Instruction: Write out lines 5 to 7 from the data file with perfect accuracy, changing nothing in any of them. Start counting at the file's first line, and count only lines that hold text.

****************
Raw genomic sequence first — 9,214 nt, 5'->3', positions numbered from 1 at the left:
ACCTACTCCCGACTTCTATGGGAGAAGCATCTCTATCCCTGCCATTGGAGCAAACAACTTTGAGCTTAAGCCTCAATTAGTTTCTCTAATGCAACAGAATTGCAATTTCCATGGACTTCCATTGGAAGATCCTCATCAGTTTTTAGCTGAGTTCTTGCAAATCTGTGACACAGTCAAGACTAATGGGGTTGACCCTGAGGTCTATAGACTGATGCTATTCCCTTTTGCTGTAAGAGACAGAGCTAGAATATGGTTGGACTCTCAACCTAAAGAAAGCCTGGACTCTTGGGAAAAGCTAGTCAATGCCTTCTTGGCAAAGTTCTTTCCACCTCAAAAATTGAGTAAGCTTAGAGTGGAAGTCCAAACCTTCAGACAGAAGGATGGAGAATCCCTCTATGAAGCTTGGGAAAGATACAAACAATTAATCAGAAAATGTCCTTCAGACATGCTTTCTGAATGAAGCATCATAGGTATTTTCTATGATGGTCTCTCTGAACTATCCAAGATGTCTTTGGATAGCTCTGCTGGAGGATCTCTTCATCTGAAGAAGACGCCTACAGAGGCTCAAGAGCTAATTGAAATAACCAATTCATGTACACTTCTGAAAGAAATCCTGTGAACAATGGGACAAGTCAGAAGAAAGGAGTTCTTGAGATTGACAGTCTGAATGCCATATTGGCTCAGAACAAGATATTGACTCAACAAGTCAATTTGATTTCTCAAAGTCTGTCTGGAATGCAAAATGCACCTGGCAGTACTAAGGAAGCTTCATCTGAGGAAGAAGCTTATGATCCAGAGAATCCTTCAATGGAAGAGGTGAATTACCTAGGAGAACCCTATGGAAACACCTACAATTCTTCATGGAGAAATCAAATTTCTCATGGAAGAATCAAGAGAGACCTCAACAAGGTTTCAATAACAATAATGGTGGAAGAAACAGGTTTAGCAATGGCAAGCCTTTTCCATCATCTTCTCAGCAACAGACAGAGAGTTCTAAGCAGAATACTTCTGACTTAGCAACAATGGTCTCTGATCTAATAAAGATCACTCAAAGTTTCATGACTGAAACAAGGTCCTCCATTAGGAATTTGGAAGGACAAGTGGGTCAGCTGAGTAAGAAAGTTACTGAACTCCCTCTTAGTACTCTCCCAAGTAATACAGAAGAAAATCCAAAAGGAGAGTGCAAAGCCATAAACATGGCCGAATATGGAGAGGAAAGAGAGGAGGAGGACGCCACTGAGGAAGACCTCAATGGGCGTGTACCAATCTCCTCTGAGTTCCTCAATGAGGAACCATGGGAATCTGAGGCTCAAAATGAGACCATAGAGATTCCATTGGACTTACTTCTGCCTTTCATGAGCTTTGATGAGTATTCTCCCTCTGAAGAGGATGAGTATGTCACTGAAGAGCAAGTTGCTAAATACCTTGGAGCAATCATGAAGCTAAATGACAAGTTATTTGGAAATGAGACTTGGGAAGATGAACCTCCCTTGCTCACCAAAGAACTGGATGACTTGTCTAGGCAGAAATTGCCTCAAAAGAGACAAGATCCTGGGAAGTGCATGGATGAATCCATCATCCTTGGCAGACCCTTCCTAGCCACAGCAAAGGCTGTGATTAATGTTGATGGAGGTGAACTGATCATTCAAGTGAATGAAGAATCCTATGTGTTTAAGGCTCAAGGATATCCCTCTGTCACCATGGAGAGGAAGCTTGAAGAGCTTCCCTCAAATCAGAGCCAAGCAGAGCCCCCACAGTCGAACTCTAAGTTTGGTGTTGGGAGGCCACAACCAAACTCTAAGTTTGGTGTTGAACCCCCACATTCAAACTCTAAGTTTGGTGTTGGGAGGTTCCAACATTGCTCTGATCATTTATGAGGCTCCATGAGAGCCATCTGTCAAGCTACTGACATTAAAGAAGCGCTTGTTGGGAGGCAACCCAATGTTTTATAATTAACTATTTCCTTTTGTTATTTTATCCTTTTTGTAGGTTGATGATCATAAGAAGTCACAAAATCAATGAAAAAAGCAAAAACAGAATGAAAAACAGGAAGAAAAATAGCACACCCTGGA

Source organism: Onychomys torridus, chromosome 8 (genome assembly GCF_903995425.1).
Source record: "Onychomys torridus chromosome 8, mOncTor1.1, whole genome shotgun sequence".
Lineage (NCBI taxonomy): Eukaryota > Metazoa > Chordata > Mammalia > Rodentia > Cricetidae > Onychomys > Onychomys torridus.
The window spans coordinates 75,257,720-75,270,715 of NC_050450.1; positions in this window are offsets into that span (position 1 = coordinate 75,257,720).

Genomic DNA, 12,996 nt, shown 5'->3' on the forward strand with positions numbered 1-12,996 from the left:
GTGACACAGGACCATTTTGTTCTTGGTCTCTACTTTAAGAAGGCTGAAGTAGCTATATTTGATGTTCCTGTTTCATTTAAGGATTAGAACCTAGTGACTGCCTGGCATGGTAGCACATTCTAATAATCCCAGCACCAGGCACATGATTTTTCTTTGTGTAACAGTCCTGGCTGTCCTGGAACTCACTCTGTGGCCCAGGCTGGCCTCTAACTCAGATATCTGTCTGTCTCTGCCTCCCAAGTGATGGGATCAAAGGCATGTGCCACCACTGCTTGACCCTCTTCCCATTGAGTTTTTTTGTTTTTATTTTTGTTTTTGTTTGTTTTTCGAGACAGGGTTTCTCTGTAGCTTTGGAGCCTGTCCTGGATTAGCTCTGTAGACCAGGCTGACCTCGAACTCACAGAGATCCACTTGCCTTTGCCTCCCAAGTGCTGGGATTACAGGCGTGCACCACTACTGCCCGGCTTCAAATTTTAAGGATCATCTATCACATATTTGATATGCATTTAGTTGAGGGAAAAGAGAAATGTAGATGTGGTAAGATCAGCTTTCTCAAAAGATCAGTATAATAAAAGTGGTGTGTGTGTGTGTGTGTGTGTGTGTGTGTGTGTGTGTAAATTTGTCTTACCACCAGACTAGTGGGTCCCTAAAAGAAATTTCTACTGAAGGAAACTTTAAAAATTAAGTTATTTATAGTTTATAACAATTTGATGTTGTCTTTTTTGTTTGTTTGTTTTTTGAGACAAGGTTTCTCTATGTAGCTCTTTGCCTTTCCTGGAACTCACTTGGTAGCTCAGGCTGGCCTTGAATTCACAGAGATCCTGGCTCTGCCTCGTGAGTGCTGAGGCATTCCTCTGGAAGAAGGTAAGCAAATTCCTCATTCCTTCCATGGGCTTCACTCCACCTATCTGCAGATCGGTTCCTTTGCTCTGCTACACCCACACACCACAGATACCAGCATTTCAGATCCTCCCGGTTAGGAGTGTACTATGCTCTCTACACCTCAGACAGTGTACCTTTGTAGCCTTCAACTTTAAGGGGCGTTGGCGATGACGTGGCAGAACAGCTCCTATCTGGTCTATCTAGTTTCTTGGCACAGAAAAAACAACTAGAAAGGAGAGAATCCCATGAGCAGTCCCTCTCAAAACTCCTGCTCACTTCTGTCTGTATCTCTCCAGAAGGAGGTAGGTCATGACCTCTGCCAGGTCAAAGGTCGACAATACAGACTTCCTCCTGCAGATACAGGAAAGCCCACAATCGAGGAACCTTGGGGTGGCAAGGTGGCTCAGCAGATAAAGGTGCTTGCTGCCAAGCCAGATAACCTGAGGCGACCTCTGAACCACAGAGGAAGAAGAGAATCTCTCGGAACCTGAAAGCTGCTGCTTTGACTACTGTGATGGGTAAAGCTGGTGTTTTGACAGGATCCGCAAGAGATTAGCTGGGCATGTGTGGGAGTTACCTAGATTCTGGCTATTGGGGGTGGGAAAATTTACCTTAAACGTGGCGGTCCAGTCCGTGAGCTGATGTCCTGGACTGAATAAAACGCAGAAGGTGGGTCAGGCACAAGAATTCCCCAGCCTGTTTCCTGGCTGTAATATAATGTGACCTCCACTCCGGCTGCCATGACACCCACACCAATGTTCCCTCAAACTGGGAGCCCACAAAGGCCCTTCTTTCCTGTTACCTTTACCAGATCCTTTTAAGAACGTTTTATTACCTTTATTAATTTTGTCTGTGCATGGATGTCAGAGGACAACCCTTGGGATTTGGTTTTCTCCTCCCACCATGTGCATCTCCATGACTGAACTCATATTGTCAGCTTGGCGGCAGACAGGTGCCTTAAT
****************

Lineage (NCBI taxonomy): Eukaryota > Metazoa > Chordata > Mammalia > Rodentia > Cricetidae > Onychomys > Onychomys torridus.
The window spans coordinates 75,257,720-75,270,715 of NC_050450.1; positions in this window are offsets into that span (position 1 = coordinate 75,257,720).

Genomic DNA, 12,996 nt, shown 5'->3' on the forward strand with positions numbered 1-12,996 from the left: